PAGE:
EXCLUSIVE: Podium cancels its gun store customers
Text and online marketing company goes woke after pursuing firearm dealers
Podium, which calls itself the country’s leading communication and payments platform for local businesses, has dropped its customers that sell guns. The company best known for texting and messaging marketing changed its terms of service last month to make all “firearms-related businesses, activities, or transactions” to be “prohibited.”
This comes after Podium paid to advertise, bought exhibition space at the nation’s largest firearms trade show and actively pursued business with gun dealers, according to documents from the National Shooting Sports Foundation (NSSF). Podium said it wanted to “lean into the world of guns” before changing policies.
“Woke businesses like Podium are choosing to side with gun control and implement boardroom policies that discriminate against the Constitutional rights of law-abiding Americans and a lawful industry,” Larry Keane, the NSSF’s Senior Vice President for Government & Public Affairs & General Counsel told me. “It’s bad business.”
Local gun store canceled
Jessica Keffer is the vice president of the Sportsman’s Shop, a popular gun store in East Earl, Penn. She said that she has been paying Podium $360 a month for the past year to manage their online chats and text messages with customers.
Keffer said Podium emailed her “out of the blue” to say that her account was being “deactivated.” (That email is pasted at the bottom of this story. It links to these “Terms and Conditions.”)
“It’s infuriating,” Keffer said in a phone interview. “We are a legal business, doing things the right way. And I should be able to advertise and promote my business as such. And I can’t do that because of what we sell.”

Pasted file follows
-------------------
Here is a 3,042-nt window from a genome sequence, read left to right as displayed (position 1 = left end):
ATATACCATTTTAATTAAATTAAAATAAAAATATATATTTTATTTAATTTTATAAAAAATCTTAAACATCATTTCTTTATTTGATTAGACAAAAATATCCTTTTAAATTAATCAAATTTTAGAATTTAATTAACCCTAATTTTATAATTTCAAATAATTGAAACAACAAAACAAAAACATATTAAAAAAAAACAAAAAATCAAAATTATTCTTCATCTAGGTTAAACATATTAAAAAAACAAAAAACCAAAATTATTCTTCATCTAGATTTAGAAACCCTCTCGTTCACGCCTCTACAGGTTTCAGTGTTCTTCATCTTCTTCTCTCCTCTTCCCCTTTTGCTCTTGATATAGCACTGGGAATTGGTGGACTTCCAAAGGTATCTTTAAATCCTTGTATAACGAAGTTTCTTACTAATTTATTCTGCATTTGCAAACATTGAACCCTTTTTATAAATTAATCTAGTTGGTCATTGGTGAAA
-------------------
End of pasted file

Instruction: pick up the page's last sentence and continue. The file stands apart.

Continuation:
Keffer reported that Podium got her store from 300 to 800 Google reviews, which increased their search ranking.
“The irony is we had tremendous success with it. Podium had a significant impact for good for our business,” Keffer said. “And then we get -- sorry we won’t do business with you and more -- and no explanation.”
Podium did not respond to requests for comment about its changed policies.
Podium advertised to gun dealers
Keffer said Podium approached her larger buy group to pitch their services. I discovered that was one part of a much larger effort by Podium to get gun industry business.
The NSSF, which represents firearm manufacturers and gun dealers, says Podium bought exhibition space in 2021 and 2022 at SHOT Show, their massive annual trade show and pursued the industry.
NSSF provided me with emails from Podium — which are at the bottom of this story — asking for the business. One from 2020 says:
We are very interested and excited to lean into the world of guns and get many of these stores modernize in the way they do business to ensure longevity.
Also, Podium paid to advertise in one of the NSSF’s weekly email newsletters last year and purchased exhibitor space at a large range and retailer exhibition in Florida.
Keane called this decision a “180” and said in a statement:
Podium’s decision to turn tail and discriminate against lawful businesses that provide for the exercise of the Second Amendment by law-abiding Americans is reprehensible.
It’s unknown how many firearms dealers use Podium after all the advertising, but the company says in its promotional materials that it powers more than 100,000 local businesses to facilitate millions of customer interactions and payment transactions. Along with firearms, Podium now refuses to work with companies that sell alcohol.
Competitor steps in
Keffer said her store has switched to using a competitor called Otter Text. Although she said it is a smaller company and doesn’t have all the same features as Podium, she is able to speak directly to the owner which she “loves.”
Otter has an advertising campaign on this website directly hitting at alcohol and firearms customers who were “kicked off” Podium.
Keffer said the transition has been “frustrating” because Podium “made it very difficult” to extract the contact information for the subscribers that signed on with her store through the service. Otter notes that “Podium does not have an easy way to export your data.”
Asked why she decided to go public about Podium canceling her store, Keffer said she had to speak up against discrimination against her industry by social media, banks and now a marketing firm.
“My motto has always been that I don't want to quietly go into the night,” she said. “I want to make sure we don't miss the chance to correct the incorrect things.”
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